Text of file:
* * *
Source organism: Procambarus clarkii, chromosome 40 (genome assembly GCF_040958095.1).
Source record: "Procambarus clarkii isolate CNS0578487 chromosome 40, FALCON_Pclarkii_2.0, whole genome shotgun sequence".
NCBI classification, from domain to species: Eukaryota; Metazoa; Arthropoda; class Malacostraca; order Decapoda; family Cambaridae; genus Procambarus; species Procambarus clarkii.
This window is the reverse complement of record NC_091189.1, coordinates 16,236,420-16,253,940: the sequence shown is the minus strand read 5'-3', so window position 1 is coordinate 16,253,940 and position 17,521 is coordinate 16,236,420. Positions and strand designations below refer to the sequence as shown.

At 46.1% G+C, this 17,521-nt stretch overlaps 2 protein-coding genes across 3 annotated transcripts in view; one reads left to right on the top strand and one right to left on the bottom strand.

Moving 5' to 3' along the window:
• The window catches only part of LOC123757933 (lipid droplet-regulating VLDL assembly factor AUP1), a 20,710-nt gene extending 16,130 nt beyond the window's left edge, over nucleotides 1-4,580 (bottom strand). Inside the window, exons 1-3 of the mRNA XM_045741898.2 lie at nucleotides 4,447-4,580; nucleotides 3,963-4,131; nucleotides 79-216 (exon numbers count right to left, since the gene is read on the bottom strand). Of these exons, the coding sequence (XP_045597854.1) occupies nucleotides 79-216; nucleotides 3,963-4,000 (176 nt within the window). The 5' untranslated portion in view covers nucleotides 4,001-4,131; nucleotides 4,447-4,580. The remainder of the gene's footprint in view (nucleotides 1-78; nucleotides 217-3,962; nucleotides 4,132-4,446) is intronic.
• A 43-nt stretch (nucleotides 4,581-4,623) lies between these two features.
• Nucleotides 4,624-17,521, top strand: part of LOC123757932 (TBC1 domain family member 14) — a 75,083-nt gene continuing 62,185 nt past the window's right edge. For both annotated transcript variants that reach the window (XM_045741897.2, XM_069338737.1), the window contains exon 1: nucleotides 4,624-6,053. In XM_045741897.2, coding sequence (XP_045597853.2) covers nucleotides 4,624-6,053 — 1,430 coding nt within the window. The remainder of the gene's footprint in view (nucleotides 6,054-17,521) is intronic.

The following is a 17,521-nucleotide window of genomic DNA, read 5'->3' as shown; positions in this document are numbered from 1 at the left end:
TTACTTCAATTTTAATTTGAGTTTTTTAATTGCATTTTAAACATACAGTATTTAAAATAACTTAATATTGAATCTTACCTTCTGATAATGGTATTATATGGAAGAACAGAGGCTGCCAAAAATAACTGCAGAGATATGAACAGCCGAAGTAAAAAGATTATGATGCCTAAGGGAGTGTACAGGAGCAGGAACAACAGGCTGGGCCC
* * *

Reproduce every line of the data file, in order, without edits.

Source organism: Procambarus clarkii, chromosome 40 (genome assembly GCF_040958095.1).
Source record: "Procambarus clarkii isolate CNS0578487 chromosome 40, FALCON_Pclarkii_2.0, whole genome shotgun sequence".
NCBI classification, from domain to species: Eukaryota; Metazoa; Arthropoda; class Malacostraca; order Decapoda; family Cambaridae; genus Procambarus; species Procambarus clarkii.
This window is the reverse complement of record NC_091189.1, coordinates 16,236,420-16,253,940: the sequence shown is the minus strand read 5'-3', so window position 1 is coordinate 16,253,940 and position 17,521 is coordinate 16,236,420. Positions and strand designations below refer to the sequence as shown.

At 46.1% G+C, this 17,521-nt stretch overlaps 2 protein-coding genes across 3 annotated transcripts in view; one reads left to right on the top strand and one right to left on the bottom strand.

Moving 5' to 3' along the window:
• The window catches only part of LOC123757933 (lipid droplet-regulating VLDL assembly factor AUP1), a 20,710-nt gene extending 16,130 nt beyond the window's left edge, over nucleotides 1-4,580 (bottom strand). Inside the window, exons 1-3 of the mRNA XM_045741898.2 lie at nucleotides 4,447-4,580; nucleotides 3,963-4,131; nucleotides 79-216 (exon numbers count right to left, since the gene is read on the bottom strand). Of these exons, the coding sequence (XP_045597854.1) occupies nucleotides 79-216; nucleotides 3,963-4,000 (176 nt within the window). The 5' untranslated portion in view covers nucleotides 4,001-4,131; nucleotides 4,447-4,580. The remainder of the gene's footprint in view (nucleotides 1-78; nucleotides 217-3,962; nucleotides 4,132-4,446) is intronic.
• A 43-nt stretch (nucleotides 4,581-4,623) lies between these two features.
• Nucleotides 4,624-17,521, top strand: part of LOC123757932 (TBC1 domain family member 14) — a 75,083-nt gene continuing 62,185 nt past the window's right edge. For both annotated transcript variants that reach the window (XM_045741897.2, XM_069338737.1), the window contains exon 1: nucleotides 4,624-6,053. In XM_045741897.2, coding sequence (XP_045597853.2) covers nucleotides 4,624-6,053 — 1,430 coding nt within the window. The remainder of the gene's footprint in view (nucleotides 6,054-17,521) is intronic.

The following is a 17,521-nucleotide window of genomic DNA, read 5'->3' as shown; positions in this document are numbered from 1 at the left end:
TTACTTCAATTTTAATTTGAGTTTTTTAATTGCATTTTAAACATACAGTATTTAAAATAACTTAATATTGAATCTTACCTTCTGATAATGGTATTATATGGAAGAACAGAGGCTGCCAAAAATAACTGCAGAGATATGAACAGCCGAAGTAAAAAGATTATGATGCCTAAGGGAGTGTACAGGAGCAGGAACAACAGGCTGGGCCC